Even when a company is doing everything right when it comes to culture, something can go very wrong, very quickly. Case in point: Starbucks. The company is revered for its leadership, its social responsibility, its training and nurturing of employees, and its commitment to ensuring every customer is delighted with their specialty drink. But in an instant, actions by one employee – intentional or unintentional – that aren’t aligned with the company’s core values can go viral and cause deep reputational harm to a carefully managed brand.
Starbucks surely will be discussed in business schools for decades into the future on how to manage and recover from such a corporate culture misstep. The company engaged its leadership team and wasted no time issuing a genuine apology and taking full responsibility for a racial bias incident. In a public letter and video, the CEO expressed the company’s deepest apologies and pledged to fix the problem. Starbucks swiftly engaged with local leaders and experts, then took the unprecedented step shortly thereafter to close more than 8,000 U.S. stores for some 175,000 employees to undergo training geared toward preventing discrimination in its stores. The company is still recovering, but strong leadership and staying true to its core values played a major role in mitigating damage to the company.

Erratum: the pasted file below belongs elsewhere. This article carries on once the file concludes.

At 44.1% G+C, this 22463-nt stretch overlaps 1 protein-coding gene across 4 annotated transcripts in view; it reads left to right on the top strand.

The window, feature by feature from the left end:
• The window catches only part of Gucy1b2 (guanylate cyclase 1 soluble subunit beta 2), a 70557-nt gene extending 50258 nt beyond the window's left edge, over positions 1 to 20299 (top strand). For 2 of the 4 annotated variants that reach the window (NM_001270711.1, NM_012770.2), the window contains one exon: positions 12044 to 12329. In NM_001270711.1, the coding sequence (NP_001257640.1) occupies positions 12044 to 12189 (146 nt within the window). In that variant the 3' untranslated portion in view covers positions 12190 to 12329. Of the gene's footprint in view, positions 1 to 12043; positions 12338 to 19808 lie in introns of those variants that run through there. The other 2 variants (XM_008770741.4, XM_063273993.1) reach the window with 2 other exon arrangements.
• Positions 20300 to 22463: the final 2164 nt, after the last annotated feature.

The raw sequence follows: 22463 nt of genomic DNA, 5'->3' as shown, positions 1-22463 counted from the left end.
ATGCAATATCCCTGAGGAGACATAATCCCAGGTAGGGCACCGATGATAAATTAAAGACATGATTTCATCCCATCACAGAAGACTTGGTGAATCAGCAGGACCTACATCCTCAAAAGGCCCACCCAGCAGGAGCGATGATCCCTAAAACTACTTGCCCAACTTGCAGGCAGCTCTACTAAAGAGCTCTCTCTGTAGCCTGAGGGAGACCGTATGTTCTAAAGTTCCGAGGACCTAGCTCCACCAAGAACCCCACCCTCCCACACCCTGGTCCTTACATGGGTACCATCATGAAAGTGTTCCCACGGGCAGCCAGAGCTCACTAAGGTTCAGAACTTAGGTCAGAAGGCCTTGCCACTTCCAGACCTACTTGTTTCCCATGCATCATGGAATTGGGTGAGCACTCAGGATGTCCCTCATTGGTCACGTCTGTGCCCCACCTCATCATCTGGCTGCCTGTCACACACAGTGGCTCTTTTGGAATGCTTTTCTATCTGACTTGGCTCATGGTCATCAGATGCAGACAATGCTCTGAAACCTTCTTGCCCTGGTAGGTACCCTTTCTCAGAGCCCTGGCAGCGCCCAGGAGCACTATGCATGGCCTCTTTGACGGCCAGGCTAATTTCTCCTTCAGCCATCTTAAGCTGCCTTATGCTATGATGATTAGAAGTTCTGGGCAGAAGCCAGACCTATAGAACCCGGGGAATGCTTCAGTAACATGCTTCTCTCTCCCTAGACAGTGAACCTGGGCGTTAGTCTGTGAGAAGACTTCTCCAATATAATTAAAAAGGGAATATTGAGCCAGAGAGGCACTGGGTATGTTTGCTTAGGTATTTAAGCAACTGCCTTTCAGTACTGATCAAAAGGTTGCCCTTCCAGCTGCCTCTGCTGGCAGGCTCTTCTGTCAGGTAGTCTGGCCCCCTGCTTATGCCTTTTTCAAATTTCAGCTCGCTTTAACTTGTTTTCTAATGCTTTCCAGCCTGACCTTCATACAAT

Every day, I think about Eagle Hill’s culture and core values: Impact, Collaboration, Family and Fun. It drives my work and I strive to live these values at all times because I know that culture comes from the top.
I will say, however, that staying true to your culture and values becomes more complex as a company grows in employees and revenue. We’ve been fortunate at Eagle Hill to experience rapid growth thanks to a committed team of talented professionals and loyal customers.
Given our growth, my resolution this year is to take an even deeper dive into our culture, ensuring it remains an asset – an asset that ultimately benefits our customers, our staff and our business.